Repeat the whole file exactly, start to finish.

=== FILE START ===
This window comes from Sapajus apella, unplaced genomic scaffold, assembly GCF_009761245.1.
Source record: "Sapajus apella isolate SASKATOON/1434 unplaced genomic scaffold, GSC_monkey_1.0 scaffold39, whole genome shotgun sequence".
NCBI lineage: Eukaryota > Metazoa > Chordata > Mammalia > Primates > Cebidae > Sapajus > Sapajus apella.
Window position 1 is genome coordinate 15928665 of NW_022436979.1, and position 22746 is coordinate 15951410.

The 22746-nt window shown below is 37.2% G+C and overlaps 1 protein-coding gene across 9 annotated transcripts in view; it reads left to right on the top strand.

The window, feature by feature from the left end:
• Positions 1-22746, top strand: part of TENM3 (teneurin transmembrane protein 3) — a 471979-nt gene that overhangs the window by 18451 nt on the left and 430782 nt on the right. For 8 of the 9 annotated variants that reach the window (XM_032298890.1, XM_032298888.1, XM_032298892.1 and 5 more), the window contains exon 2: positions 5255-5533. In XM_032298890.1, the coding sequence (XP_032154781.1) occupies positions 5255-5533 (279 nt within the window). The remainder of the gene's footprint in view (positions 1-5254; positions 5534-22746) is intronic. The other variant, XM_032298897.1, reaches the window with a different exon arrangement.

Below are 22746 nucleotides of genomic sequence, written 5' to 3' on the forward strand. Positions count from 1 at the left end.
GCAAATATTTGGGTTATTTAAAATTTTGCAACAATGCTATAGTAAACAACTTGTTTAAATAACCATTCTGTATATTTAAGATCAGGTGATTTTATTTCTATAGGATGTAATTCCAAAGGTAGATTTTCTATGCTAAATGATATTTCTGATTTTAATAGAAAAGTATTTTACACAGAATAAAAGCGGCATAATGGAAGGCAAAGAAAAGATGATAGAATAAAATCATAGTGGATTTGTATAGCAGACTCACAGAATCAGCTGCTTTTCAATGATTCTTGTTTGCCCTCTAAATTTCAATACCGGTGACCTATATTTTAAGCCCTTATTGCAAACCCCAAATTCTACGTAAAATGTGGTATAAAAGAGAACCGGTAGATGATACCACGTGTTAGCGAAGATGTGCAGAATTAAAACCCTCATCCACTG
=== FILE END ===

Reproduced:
This window comes from Sapajus apella, unplaced genomic scaffold, assembly GCF_009761245.1.
Source record: "Sapajus apella isolate SASKATOON/1434 unplaced genomic scaffold, GSC_monkey_1.0 scaffold39, whole genome shotgun sequence".
NCBI lineage: Eukaryota > Metazoa > Chordata > Mammalia > Primates > Cebidae > Sapajus > Sapajus apella.
Window position 1 is genome coordinate 15928665 of NW_022436979.1, and position 22746 is coordinate 15951410.

The 22746-nt window shown below is 37.2% G+C and overlaps 1 protein-coding gene across 9 annotated transcripts in view; it reads left to right on the top strand.

The window, feature by feature from the left end:
• Positions 1-22746, top strand: part of TENM3 (teneurin transmembrane protein 3) — a 471979-nt gene that overhangs the window by 18451 nt on the left and 430782 nt on the right. For 8 of the 9 annotated variants that reach the window (XM_032298890.1, XM_032298888.1, XM_032298892.1 and 5 more), the window contains exon 2: positions 5255-5533. In XM_032298890.1, the coding sequence (XP_032154781.1) occupies positions 5255-5533 (279 nt within the window). The remainder of the gene's footprint in view (positions 1-5254; positions 5534-22746) is intronic. The other variant, XM_032298897.1, reaches the window with a different exon arrangement.

Below are 22746 nucleotides of genomic sequence, written 5' to 3' on the forward strand. Positions count from 1 at the left end.
GCAAATATTTGGGTTATTTAAAATTTTGCAACAATGCTATAGTAAACAACTTGTTTAAATAACCATTCTGTATATTTAAGATCAGGTGATTTTATTTCTATAGGATGTAATTCCAAAGGTAGATTTTCTATGCTAAATGATATTTCTGATTTTAATAGAAAAGTATTTTACACAGAATAAAAGCGGCATAATGGAAGGCAAAGAAAAGATGATAGAATAAAATCATAGTGGATTTGTATAGCAGACTCACAGAATCAGCTGCTTTTCAATGATTCTTGTTTGCCCTCTAAATTTCAATACCGGTGACCTATATTTTAAGCCCTTATTGCAAACCCCAAATTCTACGTAAAATGTGGTATAAAAGAGAACCGGTAGATGATACCACGTGTTAGCGAAGATGTGCAGAATTAAAACCCTCATCCACTG